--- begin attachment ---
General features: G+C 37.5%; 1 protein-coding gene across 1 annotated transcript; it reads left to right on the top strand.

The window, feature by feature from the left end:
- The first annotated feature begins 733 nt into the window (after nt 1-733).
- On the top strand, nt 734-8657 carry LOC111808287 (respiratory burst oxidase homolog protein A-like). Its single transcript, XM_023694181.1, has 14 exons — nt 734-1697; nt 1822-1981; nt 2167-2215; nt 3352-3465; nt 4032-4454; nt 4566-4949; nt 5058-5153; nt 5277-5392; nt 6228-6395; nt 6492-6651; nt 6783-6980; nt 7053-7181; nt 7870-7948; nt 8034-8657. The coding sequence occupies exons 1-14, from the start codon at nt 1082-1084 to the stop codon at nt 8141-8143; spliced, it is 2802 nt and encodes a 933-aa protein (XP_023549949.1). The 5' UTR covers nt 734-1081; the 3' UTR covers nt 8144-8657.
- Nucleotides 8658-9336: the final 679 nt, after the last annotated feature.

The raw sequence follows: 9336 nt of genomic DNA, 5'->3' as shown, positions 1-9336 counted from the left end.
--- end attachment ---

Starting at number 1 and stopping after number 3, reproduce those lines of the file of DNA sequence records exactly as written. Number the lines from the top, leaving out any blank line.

General features: G+C 37.5%; 1 protein-coding gene across 1 annotated transcript; it reads left to right on the top strand.

The window, feature by feature from the left end:
- The first annotated feature begins 733 nt into the window (after nt 1-733).